Alabama Workers’ Compensation Law
Workers’ Compensation laws are designed to benefit the worker if he or she sustains and “on-the-job” injury. It is an accident insurance program that provides compensation, vocational rehabilitation benefits, and medical care for covered workers. Additionally, dependent benefits are available for the worker’s family in the event one dies in a work related accident.
Alabama’s Workers’ Compensation statute contains specific provisions such as reporting requirements and administrative procedures. If these requirements are not met, one’s claim may be adversely affected.
The Cochran Firm –Dothan feels it is important that the working men and women of Alabama have access to information which will help protect their rights should a work place injury occur.
The following information is intended to briefly address many of the routine questions asked by our clients during our many years of practice. It is not intended to represent legal advice because each case will have unique circumstances that an attorney will need to consider individually.
How do I know if my employer is covered by Workers’ Compensation?
The law requires any business with five (5) or more employees to have Workers’ Compensation coverage. There are exceptions to this rule including domestic servants, farm laborers, casual employees, common carriers engaged in interstate commerce and Federal and State employees. If you are uncertain your employer is covered, you should feel free to ask your supervisor if coverage is available.
When should I report an on-the-job injury?
Proper notice is a requirement before one is entitled to benefits under the Workers’ Compensation Act. Though there are exceptions, one is generally required to give notice within five (5) days of the accident or event which causes injury. You should report the injury to your supervisor as quickly as possible and provide complete details of how the injury occurred. Be sure some form of record is made to substantiate your report.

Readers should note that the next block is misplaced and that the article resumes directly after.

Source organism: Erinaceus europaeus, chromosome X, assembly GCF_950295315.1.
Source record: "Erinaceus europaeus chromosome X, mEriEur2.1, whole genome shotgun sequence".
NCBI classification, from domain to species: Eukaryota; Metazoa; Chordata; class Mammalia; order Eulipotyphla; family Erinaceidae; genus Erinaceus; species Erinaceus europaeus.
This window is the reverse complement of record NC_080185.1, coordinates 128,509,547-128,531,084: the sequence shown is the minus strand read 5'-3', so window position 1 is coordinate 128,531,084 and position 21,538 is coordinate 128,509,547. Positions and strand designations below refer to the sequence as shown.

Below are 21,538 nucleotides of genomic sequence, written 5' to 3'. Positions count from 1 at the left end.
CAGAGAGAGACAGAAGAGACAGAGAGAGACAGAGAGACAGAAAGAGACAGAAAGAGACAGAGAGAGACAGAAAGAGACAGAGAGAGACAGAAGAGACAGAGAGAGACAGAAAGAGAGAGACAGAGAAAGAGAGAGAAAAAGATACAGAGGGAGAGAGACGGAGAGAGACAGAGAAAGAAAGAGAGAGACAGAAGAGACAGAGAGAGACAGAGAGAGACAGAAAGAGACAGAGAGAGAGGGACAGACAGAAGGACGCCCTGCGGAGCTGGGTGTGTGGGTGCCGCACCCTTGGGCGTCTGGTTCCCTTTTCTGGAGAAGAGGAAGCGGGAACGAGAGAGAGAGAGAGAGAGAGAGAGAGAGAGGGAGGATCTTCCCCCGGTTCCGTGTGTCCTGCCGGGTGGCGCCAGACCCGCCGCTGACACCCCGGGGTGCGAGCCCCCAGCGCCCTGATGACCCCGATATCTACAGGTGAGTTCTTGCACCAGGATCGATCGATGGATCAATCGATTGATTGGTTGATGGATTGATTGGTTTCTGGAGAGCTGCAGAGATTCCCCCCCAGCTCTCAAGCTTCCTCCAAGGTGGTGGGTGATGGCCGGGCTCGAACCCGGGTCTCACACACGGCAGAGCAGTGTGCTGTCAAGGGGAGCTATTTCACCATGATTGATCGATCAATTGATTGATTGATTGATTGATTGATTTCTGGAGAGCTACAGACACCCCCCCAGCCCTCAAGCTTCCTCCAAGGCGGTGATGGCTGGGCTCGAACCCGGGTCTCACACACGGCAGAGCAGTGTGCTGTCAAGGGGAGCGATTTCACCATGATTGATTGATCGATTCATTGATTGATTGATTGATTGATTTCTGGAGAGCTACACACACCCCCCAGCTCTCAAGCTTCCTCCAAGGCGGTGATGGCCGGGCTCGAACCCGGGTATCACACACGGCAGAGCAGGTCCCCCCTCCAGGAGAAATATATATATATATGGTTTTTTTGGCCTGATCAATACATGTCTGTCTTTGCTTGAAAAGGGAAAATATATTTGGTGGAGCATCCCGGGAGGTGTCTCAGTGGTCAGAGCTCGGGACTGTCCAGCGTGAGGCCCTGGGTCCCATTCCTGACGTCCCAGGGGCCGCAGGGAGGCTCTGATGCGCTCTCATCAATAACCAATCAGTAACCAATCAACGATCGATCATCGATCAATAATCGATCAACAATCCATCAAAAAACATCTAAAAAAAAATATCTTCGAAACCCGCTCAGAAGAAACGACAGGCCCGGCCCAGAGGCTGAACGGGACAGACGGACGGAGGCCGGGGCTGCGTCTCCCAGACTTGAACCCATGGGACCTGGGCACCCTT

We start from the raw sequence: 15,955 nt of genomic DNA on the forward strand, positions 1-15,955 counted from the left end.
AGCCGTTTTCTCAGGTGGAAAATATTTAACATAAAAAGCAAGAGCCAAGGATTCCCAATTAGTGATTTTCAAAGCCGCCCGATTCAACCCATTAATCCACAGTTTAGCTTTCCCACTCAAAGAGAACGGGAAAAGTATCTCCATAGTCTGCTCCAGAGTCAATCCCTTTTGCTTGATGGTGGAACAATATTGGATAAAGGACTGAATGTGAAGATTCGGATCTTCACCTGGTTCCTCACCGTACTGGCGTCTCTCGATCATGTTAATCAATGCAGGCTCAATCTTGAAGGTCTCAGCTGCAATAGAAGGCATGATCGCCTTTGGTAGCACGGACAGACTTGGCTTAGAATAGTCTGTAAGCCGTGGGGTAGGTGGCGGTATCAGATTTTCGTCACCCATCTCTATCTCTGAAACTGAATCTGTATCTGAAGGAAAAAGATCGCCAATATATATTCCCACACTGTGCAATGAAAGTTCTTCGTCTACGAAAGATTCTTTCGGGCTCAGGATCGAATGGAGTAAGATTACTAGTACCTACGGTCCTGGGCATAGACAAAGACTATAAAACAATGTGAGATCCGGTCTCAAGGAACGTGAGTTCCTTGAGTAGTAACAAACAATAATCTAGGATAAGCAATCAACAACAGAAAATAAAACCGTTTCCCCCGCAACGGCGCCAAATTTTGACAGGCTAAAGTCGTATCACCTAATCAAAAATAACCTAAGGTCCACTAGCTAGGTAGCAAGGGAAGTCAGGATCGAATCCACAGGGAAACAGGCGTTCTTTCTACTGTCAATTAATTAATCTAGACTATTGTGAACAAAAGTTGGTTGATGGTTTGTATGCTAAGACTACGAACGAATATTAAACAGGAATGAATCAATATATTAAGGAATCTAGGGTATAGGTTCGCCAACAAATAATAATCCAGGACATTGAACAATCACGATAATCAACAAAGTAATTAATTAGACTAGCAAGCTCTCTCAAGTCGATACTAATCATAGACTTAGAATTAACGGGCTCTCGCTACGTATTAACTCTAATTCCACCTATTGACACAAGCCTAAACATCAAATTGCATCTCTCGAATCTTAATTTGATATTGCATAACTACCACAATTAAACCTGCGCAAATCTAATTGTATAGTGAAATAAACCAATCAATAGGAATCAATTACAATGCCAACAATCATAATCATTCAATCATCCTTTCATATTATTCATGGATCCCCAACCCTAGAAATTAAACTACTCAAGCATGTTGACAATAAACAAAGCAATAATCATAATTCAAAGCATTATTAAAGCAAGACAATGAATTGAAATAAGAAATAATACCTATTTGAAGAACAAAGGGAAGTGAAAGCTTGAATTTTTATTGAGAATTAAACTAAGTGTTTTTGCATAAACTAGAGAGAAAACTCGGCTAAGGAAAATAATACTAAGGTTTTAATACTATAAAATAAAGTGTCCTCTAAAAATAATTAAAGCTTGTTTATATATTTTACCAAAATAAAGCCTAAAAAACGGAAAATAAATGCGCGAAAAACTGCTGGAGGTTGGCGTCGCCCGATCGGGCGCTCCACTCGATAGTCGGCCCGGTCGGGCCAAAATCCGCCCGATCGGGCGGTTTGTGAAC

What is included in the term “on-the-job” injury?
Your claim should be covered if you are working within the line and scope of your employment at the time of an accidental injury. Occupational diseases and cumulative stress injuries may be covered as well. Workers’ Compensation claims may include illness or injuries which you may not consider job related. The key question is whether the injury or illness resulted from your employment.
How long do I have to work to be covered under Workers’ Compensation?
You are covered from the first day on the job. There is no waiting period.
What benefits are available under Workers’ Compensation?
Benefits include payment of all reasonable and necessary medical care, vocational rehabilitation, and compensation due to resulting dependents should a job related injury result in your death.
What medical benefits am I entitled to?
Your employer is responsible for all reasonable and necessary medical care including surgical and chiropractic treatment. Medicine, medical and surgical supplies, crutches, artificial members and other devices are also covered. In addition, your employer must pay the mileage costs to and from your doctor or other medical providers at the same rate paid for official state travel.
May I choose my own doctor?
You may choose your own doctor only if your employer agrees. If you wish to secure treatment on your own, the costs of such treatment will be your responsibility.
What if I am dissatisfied with the doctor my employer selects?